Allison Pearson is now at the Telegraph.
While Himself revels in the glorious, swashbuckling lives of chaps called Buster and Ronald, my eye is always drawn to the tiny paragraph at the end of the obituary. “He married in 1956, Jennifer, who survives him with their three boys.”
“Is that it?” I cry. Is that all poor Jennifer gets for a lifetime dedicated to supporting Ronald and their three sons? Twelve measly words? I can’t help picturing Jennifer out walking their black lab, then back home to sort out the washing and perhaps a quick bowl of soup before going to collect her grandson, Archie, from nursery because his parents are at work and Jennifer likes to help, though she doesn’t have the energy she used to.
I think of Jennifer driving her three boys to school, back and forth, back and forth, the self-replenishing pong mountain of PE kit (rugby for Matthew and Will, hockey for James) and all those parents’ evenings when Jennifer was alone because Ronald was tied up in Tokyo or busy in Bogota.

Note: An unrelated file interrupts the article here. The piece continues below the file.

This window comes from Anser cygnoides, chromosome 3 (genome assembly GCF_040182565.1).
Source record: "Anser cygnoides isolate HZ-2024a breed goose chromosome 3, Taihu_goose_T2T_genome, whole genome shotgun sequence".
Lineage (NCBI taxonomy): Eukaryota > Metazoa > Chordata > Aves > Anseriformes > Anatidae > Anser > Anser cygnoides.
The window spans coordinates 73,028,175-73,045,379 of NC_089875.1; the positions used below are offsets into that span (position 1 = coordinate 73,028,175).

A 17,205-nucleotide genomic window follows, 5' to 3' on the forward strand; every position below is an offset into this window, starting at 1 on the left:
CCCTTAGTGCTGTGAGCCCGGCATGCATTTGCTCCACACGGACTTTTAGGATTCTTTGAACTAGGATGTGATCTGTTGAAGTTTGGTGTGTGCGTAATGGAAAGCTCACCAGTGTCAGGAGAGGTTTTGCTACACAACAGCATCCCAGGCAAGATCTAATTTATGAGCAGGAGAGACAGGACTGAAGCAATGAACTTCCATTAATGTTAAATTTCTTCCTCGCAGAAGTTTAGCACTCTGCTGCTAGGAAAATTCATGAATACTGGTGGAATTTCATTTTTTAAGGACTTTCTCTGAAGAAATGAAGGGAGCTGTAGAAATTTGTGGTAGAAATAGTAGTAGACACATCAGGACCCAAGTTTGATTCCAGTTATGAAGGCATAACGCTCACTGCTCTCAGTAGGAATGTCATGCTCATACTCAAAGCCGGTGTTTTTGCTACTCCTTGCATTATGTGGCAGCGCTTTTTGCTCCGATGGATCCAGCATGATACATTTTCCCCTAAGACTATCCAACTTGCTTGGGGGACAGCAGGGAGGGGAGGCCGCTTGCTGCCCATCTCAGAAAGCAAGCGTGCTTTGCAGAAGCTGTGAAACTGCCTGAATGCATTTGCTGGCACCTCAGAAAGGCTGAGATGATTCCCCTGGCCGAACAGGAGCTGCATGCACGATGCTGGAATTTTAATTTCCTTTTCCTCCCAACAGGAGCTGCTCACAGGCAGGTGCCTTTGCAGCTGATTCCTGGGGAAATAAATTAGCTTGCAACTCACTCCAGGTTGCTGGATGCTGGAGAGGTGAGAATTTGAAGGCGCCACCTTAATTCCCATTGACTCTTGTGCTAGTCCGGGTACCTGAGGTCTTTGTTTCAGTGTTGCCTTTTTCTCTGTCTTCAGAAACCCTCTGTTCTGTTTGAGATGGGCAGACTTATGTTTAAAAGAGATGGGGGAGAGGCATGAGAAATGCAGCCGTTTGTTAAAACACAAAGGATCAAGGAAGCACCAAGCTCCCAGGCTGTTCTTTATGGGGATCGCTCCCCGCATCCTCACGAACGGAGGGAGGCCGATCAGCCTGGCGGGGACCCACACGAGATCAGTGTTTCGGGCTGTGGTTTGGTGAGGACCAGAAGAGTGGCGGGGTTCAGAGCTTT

In 2010, is it right that an obituary should measure the worth of a man’s life solely by his achievements at work? His career will not survive beyond the grave, but the kind of husband and father he was will live on in his children and in their children. As for the Jennifers, why should they be relegated to a footnote when even the divorce courts now acknowledge their huge contribution to a household’s success?
Because it\’s his obituary you daft twat, not hers.
Your obituary will mention having been married to Simon and then moving on to living with Anthony. And that\’s all the mention they\’ll get.